Secretary of State John F. Kerry’s shuttle diplomacy mission to restart Israeli-Palestinian peace talks Monday took six shuttles to the Middle East, many more weeks and a lot more wheedling than expected.
Now the hard part begins.
“It’s no secret that this is a difficult process. If it were easy, it would have happened a long time ago,” Kerry said ahead of the inauguration of the first direct talks in three years.
“It’s no secret, therefore, that many difficult choices lie ahead for the negotiators and for the leaders as we seek reasonable compromises on tough, complicated, emotional and symbolic issues.”
Kerry was hosting Israelis and Palestinians for dinner at the State Department on Monday, to be followed by the first nuts-and-bolts session Tuesday. No further meetings have been announced, but officials said the intent is to hold regular discussions in the Middle East thereafter.
“I think reasonable compromises have to be a keystone of all of this effort,” Kerry said at the State Department. “I know the negotiations are going to be tough, but I also know that the consequences of not trying could be worse.”
The effort to relaunch talks has dominated Kerry’s five months in office and opened him to criticism that he was slighting the crises in Syria and Egypt for the elusive prize of a peace treaty between the Israelis and Palestinians.
Kerry kept details of his talks quiet, but the difficulty of the task was evident. Kerry had hoped to relaunch talks in June, and he and Israeli Prime Minister Benjamin Netanyahu had insisted there would be no preconditions.
Instead, the task stretched well into the Muslim holy month of Ramadan, complicating Kerry’s discussions with Palestinian Authority President Mahmoud Abbas, and Israel agreed to meet one of Abbas’s preconditions for talks by announcing plans for the release of 104 long-held Palestinian prisoners.
Abbas risks losing popular support just for agreeing to negotiate. Netanyahu took a sizable political risk with the release of men with Israeli blood on their hands.
Having invested countless hours getting the project to the starting line, Kerry will now step back. He announced Monday that veteran U.S. diplomat Martin Indyk will run the day-to-day talks for the United States. Kerry is expected to step in when things get rough.
Indyk carries credibility with both sides and maintains wide contacts among Israeli officials, in particular.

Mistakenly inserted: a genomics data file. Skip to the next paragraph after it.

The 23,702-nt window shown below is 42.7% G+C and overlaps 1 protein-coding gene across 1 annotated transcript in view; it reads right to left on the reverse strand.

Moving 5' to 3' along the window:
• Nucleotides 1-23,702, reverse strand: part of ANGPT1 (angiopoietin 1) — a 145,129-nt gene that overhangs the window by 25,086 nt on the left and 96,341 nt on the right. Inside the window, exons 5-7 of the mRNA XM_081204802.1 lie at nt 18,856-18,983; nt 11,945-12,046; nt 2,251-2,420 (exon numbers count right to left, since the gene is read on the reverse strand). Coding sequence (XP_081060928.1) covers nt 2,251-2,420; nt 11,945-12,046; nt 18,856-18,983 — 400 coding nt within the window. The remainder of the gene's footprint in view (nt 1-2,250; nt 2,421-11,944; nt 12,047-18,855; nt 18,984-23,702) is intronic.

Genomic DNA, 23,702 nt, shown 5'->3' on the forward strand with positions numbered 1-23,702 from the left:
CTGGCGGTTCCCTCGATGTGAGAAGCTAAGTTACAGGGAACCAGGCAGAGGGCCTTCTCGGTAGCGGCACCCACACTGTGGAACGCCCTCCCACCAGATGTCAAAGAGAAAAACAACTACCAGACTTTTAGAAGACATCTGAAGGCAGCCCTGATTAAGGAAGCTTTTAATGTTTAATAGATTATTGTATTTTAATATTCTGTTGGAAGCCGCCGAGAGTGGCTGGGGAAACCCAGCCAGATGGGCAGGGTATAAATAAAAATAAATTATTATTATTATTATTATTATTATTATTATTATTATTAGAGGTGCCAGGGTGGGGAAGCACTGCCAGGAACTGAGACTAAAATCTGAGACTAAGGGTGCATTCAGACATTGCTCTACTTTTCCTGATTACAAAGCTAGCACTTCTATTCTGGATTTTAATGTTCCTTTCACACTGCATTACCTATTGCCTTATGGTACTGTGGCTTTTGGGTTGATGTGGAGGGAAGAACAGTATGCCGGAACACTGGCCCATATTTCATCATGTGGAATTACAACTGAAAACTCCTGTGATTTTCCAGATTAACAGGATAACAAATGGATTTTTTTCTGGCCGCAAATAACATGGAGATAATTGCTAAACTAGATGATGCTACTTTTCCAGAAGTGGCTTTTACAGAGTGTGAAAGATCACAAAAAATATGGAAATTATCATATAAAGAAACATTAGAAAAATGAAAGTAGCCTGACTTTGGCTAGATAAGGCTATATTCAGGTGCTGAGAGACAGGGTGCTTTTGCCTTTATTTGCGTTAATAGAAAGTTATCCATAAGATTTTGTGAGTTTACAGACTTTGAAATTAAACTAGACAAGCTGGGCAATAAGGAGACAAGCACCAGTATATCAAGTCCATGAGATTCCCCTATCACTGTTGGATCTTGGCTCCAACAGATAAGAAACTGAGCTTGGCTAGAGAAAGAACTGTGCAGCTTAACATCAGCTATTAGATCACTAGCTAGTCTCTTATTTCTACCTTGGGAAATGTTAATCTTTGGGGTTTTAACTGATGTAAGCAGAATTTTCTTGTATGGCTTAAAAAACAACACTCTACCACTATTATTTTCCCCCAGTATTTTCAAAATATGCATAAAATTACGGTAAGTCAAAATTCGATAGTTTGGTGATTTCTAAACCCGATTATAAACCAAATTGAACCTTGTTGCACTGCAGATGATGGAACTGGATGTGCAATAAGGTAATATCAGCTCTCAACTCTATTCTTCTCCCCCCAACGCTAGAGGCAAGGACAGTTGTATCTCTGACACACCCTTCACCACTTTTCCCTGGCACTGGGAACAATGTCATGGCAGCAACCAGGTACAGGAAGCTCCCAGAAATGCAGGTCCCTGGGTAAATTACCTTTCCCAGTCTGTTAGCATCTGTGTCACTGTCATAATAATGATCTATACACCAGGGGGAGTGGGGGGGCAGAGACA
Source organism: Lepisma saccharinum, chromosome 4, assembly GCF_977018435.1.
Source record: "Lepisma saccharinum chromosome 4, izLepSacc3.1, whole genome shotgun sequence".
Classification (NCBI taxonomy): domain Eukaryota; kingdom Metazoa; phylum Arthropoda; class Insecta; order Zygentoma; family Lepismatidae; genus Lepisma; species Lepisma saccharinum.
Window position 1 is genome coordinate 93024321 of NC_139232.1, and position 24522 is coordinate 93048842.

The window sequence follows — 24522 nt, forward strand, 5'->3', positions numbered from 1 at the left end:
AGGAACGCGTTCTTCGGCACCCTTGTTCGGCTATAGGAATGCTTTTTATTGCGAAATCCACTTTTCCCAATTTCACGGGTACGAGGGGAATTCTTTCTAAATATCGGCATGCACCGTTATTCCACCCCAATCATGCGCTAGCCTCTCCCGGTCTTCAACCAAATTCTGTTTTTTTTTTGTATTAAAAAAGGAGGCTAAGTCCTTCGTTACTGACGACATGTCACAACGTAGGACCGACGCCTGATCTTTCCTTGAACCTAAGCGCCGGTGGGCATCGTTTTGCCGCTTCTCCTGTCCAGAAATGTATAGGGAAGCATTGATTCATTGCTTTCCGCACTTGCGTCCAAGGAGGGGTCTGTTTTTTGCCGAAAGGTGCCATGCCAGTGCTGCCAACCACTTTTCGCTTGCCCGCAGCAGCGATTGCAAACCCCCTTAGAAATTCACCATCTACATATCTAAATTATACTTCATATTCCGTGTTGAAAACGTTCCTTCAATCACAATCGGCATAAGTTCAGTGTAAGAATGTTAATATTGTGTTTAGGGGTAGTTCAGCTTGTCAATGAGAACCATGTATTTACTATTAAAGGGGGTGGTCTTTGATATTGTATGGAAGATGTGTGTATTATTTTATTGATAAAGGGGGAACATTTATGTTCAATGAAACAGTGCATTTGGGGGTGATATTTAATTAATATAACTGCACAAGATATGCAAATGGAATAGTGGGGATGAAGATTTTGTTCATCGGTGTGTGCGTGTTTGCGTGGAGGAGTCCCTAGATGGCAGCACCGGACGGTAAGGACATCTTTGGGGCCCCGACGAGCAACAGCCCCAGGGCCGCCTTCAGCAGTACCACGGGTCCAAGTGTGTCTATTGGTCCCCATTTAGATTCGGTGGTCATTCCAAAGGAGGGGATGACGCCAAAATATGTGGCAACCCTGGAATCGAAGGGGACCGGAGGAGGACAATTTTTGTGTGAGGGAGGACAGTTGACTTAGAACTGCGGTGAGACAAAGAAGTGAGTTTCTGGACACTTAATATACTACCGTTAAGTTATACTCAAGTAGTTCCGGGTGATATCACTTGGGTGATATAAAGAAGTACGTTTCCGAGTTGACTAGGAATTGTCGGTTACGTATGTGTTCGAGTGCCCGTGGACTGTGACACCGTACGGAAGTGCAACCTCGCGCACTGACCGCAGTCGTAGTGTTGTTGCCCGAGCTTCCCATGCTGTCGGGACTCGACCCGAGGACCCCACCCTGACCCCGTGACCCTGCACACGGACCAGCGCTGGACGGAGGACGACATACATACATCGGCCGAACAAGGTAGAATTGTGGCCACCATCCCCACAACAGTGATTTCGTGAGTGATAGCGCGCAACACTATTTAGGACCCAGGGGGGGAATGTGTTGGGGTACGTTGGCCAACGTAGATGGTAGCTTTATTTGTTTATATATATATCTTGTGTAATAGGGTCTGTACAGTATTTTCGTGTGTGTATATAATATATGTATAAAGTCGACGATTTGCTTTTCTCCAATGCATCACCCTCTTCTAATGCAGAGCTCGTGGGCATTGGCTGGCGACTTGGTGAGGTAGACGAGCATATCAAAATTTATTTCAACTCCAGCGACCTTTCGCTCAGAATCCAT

“Today Prime Minister Netanyahu and President Mahmoud Abbas have made the tough decisions required to come back to the negotiating table,” Indyk said Monday, standing with Kerry. He said he hoped to help “take this breakthrough and turn it into a full-fledged Israeli-Palestinian peace agreement.”
President Obama hailed resumption of talks with a cautious statement.
“This is a promising step forward, though hard work and hard choices remain ahead,” Obama said.
He said Indyk “brings unique experience and insight to this role, which will allow him to contribute immediately as the parties begin down the tough, but necessary, path of negotiations.”
The effort Indyk will direct will, unlike the last major peace push in 2007 and 2008, place the United States in the central role of mediator and prod. Kerry has sketched the outline of the talks, intended to run about nine months and address head-on the issues that have sunk past efforts — the fate of Jerusalem, the issue of which Israeli settlements on the West Bank would be included in a redrawn Israel, and the claims of Palestinians who left land in what is now Israel at the founding of the Jewish state.
In his 2009 memoir of the Clinton-era efforts to win a peace deal, “Innocent Abroad,” Indyk wrote that the United States has sometimes tried too hard. He pointed to “a troubling naivete in the American approach to the Middle East that is part innocence, part ignorance, and part arrogance.”
Indyk also wrote that “future presidents need to insist that during final status negotiations all settlement activity be frozen, including in the settlement blocs, unless it is done in agreement with the Palestinians.”
Israel has not publicly agreed to any such thing but has observed an unofficial moratorium on most announcements of new settlement building while Kerry worked to get talks going. Kerry is not expected to insist on a true freeze in settlement building during talks, the condition once favored by his predecessor, Hillary Rodham Clinton.